Extensive research and a touch of caution swathes Mike Hesson's work as the national cricket coach.
There are no exultant whoops or crashing despair on the public stage as he discusses the performance and tactics from his sides which tackle the rigours of test matches to the smash and crash of T20.
Behind the earnest responses and serious countenance, he will embrace an adventurer such as Brendon McCullumwhose style was about winning rather than not losing, qualities his coach admired.
Three weeks today, Hesson's first test side of the summer will go to work against the West Indies at the Basin Reserve.
After the latest tour to India, Hesson was quizzed about the makeup of his test squad and suggested there would not be much tinkering.
But maybe a concept is starting to germinate. He has watched the successful transition for Tom Latham from opener to middle-order batsman and keeper in the shorter-form games in India and seen some of the damaging potential of Colin Munro emerge as opener.
That switch was part of New Zealand's improved showings in India and should prompt Hesson into giving the same template a whirl in the longer form of the game as long as he is convinced about the quality of Latham's keeping to all bowlers.
If Hesson stays with the Latham-Jeet Raval opening test combination used against South Africa that takes Latham out of the frontline keeping role and means BJ Watling stays as a wicketkeeper and lower-order batsman.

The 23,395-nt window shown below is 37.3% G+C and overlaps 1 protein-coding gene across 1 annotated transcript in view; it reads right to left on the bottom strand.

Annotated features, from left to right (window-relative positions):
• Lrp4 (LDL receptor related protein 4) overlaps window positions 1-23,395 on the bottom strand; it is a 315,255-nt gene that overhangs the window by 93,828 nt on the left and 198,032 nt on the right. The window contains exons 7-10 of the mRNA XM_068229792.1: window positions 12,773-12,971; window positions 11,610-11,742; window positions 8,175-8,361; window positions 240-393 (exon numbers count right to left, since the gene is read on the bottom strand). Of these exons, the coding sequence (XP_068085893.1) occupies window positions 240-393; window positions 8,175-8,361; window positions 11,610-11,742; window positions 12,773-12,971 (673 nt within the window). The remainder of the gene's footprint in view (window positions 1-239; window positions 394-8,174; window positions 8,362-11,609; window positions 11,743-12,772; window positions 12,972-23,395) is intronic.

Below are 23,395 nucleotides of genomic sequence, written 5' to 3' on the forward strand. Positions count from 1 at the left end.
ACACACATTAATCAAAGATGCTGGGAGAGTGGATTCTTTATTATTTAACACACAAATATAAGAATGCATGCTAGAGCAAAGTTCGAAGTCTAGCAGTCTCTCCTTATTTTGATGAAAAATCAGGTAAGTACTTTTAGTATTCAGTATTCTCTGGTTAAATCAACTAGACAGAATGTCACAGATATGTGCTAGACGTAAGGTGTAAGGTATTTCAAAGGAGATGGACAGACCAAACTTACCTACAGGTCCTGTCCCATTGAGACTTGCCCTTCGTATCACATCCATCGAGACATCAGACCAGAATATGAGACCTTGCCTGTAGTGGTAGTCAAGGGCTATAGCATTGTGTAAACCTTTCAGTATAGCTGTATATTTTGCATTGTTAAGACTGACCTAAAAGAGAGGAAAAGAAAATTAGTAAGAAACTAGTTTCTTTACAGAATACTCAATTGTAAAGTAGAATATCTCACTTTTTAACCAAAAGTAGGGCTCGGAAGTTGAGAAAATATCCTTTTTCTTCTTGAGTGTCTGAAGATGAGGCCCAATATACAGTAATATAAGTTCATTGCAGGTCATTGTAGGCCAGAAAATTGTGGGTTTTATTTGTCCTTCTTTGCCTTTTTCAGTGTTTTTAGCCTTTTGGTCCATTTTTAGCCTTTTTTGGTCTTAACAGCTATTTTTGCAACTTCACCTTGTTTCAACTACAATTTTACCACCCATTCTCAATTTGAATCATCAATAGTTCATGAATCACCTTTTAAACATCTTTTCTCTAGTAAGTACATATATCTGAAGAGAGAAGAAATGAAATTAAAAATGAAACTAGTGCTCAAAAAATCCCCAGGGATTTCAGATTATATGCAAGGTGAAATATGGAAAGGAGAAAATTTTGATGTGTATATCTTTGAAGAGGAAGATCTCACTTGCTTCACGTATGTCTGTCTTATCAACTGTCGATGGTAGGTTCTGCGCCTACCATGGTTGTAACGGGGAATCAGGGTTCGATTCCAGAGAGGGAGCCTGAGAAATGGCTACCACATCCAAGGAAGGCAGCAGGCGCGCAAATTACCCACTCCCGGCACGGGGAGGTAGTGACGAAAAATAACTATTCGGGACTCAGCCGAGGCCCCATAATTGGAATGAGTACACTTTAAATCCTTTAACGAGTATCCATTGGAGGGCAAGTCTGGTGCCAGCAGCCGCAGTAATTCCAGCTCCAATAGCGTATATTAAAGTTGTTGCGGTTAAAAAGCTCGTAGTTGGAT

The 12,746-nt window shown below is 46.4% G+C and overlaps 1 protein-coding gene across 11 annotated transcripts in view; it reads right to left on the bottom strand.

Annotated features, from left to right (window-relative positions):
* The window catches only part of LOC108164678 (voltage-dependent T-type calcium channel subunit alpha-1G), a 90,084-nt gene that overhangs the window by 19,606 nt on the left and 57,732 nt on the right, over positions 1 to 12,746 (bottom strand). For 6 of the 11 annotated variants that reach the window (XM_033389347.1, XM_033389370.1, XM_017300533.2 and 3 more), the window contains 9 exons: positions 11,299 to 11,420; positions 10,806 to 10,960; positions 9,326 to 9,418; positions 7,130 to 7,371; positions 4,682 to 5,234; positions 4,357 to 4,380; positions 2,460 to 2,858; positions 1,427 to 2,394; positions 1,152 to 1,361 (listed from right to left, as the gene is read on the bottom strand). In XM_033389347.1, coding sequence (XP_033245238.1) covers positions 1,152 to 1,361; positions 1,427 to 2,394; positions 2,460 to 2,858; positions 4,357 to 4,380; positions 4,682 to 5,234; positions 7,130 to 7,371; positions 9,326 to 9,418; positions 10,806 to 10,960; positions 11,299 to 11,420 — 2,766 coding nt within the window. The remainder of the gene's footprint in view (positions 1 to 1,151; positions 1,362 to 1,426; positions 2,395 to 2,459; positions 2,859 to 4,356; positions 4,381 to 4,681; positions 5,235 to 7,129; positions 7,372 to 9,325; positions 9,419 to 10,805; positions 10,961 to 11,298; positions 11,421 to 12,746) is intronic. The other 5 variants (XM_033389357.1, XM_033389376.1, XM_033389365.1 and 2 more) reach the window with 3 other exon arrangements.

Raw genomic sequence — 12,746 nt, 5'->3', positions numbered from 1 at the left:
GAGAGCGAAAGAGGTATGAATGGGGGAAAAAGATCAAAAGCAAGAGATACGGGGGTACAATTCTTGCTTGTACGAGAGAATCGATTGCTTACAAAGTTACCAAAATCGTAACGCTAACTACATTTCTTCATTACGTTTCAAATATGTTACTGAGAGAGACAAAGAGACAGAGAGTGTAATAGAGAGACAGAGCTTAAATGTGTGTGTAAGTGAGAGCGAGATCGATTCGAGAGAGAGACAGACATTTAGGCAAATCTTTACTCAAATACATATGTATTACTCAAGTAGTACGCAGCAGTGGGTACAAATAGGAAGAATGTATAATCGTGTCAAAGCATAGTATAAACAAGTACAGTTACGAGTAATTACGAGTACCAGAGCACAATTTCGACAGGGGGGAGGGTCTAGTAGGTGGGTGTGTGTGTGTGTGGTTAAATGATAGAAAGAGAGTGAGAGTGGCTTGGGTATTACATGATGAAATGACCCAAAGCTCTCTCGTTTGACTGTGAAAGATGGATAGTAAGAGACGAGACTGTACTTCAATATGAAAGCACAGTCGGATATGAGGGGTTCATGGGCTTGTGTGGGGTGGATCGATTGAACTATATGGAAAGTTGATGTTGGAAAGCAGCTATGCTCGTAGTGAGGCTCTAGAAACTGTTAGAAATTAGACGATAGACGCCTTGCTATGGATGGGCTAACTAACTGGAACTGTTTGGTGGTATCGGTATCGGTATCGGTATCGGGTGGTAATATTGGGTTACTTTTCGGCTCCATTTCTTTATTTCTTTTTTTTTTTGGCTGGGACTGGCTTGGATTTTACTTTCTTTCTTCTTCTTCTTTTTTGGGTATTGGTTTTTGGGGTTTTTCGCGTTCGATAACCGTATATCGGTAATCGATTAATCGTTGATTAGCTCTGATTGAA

Picking Munro as a test opener is a risk but an explosive few hours at the crease from the leftie could create all sorts of damage.
The alternatives (aside from Latham) are uncertain or unlikely. Away from his one-day work, Martin Guptill battles to find a test level comfort, Hamish Rutherford is going through more repair work, age may count against Michael Papps and history against Jesse Ryder.
A partnership of Raval and Munro offers more potential and the chance to enhance growing confidence with continued selection. Then the middle order can be tweaked and bowling ideas explored for different surfaces.
Munro's potential was noted early in the national cricket circles and he played for the national under 19 side but at 30 has only made one test appearance. By any evaluation that is slow progress and those reasons will have been examined by the national selectors.
But they picked him last summer then in India, Munro scored 236 runs from 186 balls in six limited overs games.
Take out his extraordinary century in the second T20 and the stats are not compelling but his ability to deliver explosive momentum at the top of the innings creates results.
The selectors have to decide if they can support Munro's methods and whether that direction suits the style New Zealand wants to play.
He is not in the same ballpark as pugnacious Aussie leftie David Warner who was plucked from the obscurity of grade cricket and has smashed out a remarkable career across all levels of the sport.
But Munro has a similar gift for upsetting bowlers and as a tasty move why not ask him to give the West Indies some "go and fetch that" test music in the run up to Christmas.